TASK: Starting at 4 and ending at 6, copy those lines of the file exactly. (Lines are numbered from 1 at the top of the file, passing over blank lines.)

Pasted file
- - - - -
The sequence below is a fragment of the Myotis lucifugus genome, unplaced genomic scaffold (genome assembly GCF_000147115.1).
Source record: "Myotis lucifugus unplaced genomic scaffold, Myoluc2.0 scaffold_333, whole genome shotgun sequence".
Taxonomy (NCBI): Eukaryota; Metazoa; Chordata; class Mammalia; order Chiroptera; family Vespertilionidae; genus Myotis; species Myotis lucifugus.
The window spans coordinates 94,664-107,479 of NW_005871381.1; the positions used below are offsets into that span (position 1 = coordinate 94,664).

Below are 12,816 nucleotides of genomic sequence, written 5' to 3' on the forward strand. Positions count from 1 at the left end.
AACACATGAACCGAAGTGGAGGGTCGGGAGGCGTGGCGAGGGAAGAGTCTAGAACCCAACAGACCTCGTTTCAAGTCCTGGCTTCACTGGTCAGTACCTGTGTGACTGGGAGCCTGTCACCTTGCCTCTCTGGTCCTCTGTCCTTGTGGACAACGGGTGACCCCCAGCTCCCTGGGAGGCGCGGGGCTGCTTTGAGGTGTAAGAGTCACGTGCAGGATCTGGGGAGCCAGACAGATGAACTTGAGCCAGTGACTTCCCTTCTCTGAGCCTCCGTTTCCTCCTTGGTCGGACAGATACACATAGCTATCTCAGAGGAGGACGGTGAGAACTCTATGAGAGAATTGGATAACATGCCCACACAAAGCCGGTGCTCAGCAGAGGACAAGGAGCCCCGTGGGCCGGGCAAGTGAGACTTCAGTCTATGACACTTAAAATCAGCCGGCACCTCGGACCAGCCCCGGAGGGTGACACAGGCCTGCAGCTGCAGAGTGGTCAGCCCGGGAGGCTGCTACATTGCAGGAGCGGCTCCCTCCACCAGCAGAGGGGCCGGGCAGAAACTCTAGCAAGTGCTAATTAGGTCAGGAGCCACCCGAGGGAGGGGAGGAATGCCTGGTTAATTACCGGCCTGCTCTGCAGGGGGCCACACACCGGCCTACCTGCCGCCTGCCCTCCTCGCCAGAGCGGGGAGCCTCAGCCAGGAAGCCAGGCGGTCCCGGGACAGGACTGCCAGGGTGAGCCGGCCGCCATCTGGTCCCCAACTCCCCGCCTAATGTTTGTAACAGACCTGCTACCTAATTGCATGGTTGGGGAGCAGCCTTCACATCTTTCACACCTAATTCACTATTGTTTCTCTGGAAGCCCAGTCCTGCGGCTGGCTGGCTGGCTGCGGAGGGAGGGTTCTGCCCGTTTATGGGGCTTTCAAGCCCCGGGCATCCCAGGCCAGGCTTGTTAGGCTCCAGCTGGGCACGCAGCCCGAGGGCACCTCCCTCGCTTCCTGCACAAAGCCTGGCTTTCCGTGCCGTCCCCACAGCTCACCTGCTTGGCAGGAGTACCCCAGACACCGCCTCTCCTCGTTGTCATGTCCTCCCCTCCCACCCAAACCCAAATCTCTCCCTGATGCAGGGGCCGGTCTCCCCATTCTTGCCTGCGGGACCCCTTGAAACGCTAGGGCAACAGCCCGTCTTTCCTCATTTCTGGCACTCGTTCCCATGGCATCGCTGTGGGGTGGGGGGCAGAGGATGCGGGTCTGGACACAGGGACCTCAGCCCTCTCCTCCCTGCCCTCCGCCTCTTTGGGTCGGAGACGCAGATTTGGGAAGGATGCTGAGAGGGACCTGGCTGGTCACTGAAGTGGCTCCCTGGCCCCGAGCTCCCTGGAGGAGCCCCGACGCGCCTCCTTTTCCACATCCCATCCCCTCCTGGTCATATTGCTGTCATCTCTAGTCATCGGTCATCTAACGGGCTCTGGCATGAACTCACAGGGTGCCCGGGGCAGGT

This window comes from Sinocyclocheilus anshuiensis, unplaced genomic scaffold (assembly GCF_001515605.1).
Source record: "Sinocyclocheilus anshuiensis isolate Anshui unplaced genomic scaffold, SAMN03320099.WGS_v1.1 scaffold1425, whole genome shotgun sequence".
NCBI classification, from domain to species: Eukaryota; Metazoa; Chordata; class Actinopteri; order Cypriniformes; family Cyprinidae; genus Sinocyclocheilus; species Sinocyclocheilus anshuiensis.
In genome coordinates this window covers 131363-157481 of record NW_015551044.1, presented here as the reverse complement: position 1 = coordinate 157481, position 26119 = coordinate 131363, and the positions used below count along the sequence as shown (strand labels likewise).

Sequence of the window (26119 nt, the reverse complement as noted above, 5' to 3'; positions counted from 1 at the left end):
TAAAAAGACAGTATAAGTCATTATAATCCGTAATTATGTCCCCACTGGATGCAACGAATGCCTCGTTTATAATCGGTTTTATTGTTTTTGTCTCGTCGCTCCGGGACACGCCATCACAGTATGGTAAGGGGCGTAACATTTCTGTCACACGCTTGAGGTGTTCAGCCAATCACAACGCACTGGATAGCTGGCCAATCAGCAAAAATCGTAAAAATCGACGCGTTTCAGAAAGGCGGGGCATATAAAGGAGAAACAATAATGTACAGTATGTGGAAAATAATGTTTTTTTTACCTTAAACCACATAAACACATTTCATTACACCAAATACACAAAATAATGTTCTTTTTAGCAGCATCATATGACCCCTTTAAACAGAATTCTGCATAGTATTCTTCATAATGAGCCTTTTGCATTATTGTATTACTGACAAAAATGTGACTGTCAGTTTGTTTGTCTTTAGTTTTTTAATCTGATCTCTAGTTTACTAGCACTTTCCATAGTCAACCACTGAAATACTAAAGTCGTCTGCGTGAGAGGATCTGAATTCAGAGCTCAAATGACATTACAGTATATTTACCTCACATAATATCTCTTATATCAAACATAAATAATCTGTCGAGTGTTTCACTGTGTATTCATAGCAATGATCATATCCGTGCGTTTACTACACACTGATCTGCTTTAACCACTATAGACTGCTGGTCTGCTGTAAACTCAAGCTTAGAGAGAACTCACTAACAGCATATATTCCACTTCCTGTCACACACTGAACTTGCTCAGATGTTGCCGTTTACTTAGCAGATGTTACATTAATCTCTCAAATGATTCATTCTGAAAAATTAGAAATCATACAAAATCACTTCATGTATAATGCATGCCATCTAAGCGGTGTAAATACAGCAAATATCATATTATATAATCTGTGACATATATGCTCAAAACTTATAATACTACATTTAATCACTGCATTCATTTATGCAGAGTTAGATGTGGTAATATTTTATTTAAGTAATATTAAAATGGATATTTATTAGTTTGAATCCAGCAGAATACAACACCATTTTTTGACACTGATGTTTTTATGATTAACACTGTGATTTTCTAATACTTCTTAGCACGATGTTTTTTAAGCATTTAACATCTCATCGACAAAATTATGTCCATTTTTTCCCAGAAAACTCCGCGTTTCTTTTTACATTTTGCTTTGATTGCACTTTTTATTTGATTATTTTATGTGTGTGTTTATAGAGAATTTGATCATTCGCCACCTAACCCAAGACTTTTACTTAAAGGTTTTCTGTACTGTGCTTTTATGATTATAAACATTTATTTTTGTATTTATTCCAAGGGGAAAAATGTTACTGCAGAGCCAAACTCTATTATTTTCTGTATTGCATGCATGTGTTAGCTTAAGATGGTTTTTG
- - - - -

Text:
The window spans coordinates 94,664-107,479 of NW_005871381.1; the positions used below are offsets into that span (position 1 = coordinate 94,664).

Below are 12,816 nucleotides of genomic sequence, written 5' to 3' on the forward strand. Positions count from 1 at the left end.
AACACATGAACCGAAGTGGAGGGTCGGGAGGCGTGGCGAGGGAAGAGTCTAGAACCCAACAGACCTCGTTTCAAGTCCTGGCTTCACTGGTCAGTACCTGTGTGACTGGGAGCCTGTCACCTTGCCTCTCTGGTCCTCTGTCCTTGTGGACAACGGGTGACCCCCAGCTCCCTGGGAGGCGCGGGGCTGCTTTGAGGTGTAAGAGTCACGTGCAGGATCTGGGGAGCCAGACAGATGAACTTGAGCCAGTGACTTCCCTTCTCTGAGCCTCCGTTTCCTCCTTGGTCGGACAGATACACATAGCTATCTCAGAGGAGGACGGTGAGAACTCTATGAGAGAATTGGATAACATGCCCACACAAAGCCGGTGCTCAGCAGAGGACAAGGAGCCCCGTGGGCCGGGCAAGTGAGACTTCAGTCTATGACACTTAAAATCAGCCGGCACCTCGGACCAGCCCCGGAGGGTGACACAGGCCTGCAGCTGCAGAGTGGTCAGCCCGGGAGGCTGCTACATTGCAGGAGCGGCTCCCTCCACCAGCAGAGGGGCCGGGCAGAAACTCTAGCAAGTGCTAATTAGGTCAGGAGCCACCCGAGGGAGGGGAGGAATGCCTGGTTAATTACCGGCCTGCTCTGCAGGGGGCCACACACCGGCCTACCTGCCGCCTGCCCTCCTCGCCAGAGCGGGGAGCCTCAGCCAGGAAGCCAGGCGGTCCCGGGACAGGACTGCCAGGGTGAGCCGGCCGCCATCTGGTCCCCAACTCCCCGCCTAATGTTTGTAACAGACCTGCTACCTAATTGCATGGTTGGGGAGCAGCCTTCACATCTTTCACACCTAATTCACTATTGTTTCTCTGGAAGCCCAGTCCTGCGGCTGGCTGGCTGGCTGCGGAGGGAGGGTTCTGCCCGTTTATGGGGCTTTCAAGCCCCGGGCATCCCAGGCCAGGCTTGTTAGGCTCCAGCTGGGCACGCAGCCCGAGGGCACCTCCCTCGCTTCCTGCACAAAGCCTGGCTTTCCGTGCCGTCCCCACAGCTCACCTGCTTGGCAGGAGTACCCCAGACACCGCCTCTCCTCGTTGTCATGTCCTCCCCTCCCACCCAAACCCAAATCTCTCCCTGATGCAGGGGCCGGTCTCCCCATTCTTGCCTGCGGGACCCCTTGAAACGCTAGGGCAACAGCCCGTCTTTCCTCATTTCTGGCACTCGTTCCCATGGCATCGCTGTGGGGTGGGGGGCAGAGGATGCGGGTCTGGACACAGGGACCTCAGCCCTCTCCTCCCTGCCCTCCGCCTCTTTGGGTCGGAGACGCAGATTTGGGAAGGATGCTGAGAGGGACCTGGCTGGTCACTGAAGTGGCTCCCTGGCCCCGAGCTCCCTGGAGGAGCCCCGACGCGCCTCCTTTTCCACATCCCATCCCCTCCTGGTCATATTGCTGTCATCTCTAGTCATCGGTCATCTAACGGGCTCTGGCATGAACTCACAGGGTGCCCGGGGCAGGT